Chemical hip denervation for inoperable fracture hip

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Authors (including presenting author) :
Tony KT NG (1), WS Chan (1), Philip Peng (2), Sumire Sasaki (1), Penelope Sham (1), HF Tsui (3), WY Leung (1), Renee Yip (1), CM Chang (1)
Affiliation :
(1) Pain Management Unit, Department of Anaesthesia and Intensive Care, Tuen Mun Hospital, Hong Kong (2) Department of Anesthesia, Western Toronto Hospital, University of Toronto, Canada (3) Department of Orthopaedics and Traumatology, Tuen Mun Hospital, Hong Kong
Introduction :
Hip fracture is a challenging geriatric problem for the healthcare professionals, especially in patients with multiple comorbidities. In patients with inoperable hip fracture secondary to severe comorbid conditions, the pain can lead to significant challenges in nursing care and rehabilitation. With an advanced understanding of the innervations of hip joint, we are now able to perform selective chemical denervation of the articular branches of femoral and obturator nerves to manage the pain associated with inoperable hip fracture.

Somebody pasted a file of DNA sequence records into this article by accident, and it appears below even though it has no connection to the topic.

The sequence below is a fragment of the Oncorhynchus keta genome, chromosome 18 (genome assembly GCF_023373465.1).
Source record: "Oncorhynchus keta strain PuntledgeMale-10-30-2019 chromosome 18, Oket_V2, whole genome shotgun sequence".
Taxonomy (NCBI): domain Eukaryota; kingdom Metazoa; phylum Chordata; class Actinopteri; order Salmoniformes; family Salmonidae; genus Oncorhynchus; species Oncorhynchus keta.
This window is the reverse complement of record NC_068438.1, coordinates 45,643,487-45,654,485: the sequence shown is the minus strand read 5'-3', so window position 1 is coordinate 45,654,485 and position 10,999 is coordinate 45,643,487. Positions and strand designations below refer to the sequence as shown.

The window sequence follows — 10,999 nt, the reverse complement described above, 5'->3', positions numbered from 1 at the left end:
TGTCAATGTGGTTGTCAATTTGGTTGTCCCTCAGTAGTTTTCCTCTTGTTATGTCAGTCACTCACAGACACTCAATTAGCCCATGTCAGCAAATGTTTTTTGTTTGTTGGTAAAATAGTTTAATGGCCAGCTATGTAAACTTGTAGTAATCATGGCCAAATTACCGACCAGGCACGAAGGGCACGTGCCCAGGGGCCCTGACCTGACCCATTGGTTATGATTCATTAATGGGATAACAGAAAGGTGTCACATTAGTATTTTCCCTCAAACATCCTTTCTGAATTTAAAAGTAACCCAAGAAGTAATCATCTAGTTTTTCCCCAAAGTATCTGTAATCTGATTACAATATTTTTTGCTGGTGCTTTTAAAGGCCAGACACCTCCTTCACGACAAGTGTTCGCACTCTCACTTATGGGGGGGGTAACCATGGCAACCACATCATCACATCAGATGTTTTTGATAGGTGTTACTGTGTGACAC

Objectives :
The objectives were to analyze the outcomes of chemical hip denervation in patients with hip fracture who were not surgical candidates.
Methodology :
In this retrospective case series, we analyzed 20 consecutive patients with inoperable hip fracture, who received chemical denervation and examined the effect of the denervation on pain and functional outcomes including the maximally tolerable hip flexion and the ability to sitting out during their hospital stay. We also assessed the ambulatory ability as a long-term outcome.
Result & Outcome :
The median of movement-related pain was significantly reduced from severe pain to mild pain at all time points after chemical hip denervation (p < 0.017) and the median of maximally tolerable hip flexion degree was doubled from 43 deg to 86 deg, 73 deg and 80 deg respectively (p < 0.001 at 10 mins postoperatively, p=0.003 on POD1 and p=0.002 on POD5). Fifty percent of the patients managed to sit out of bed within the first 5 days postoperatively and three of them managed to walk with aid 4 months after hip denervation. No procedure-related adverse event was noted. We concluded that this chemical hip denervation could be a safe and effective measure to handle the pain-related and rehabilitation-related challenges for inoperable hip fracture. This innovative technique might have also provided an early evidence of a non-surgical alternative in managing hip fracture cases with severe comorbidities.

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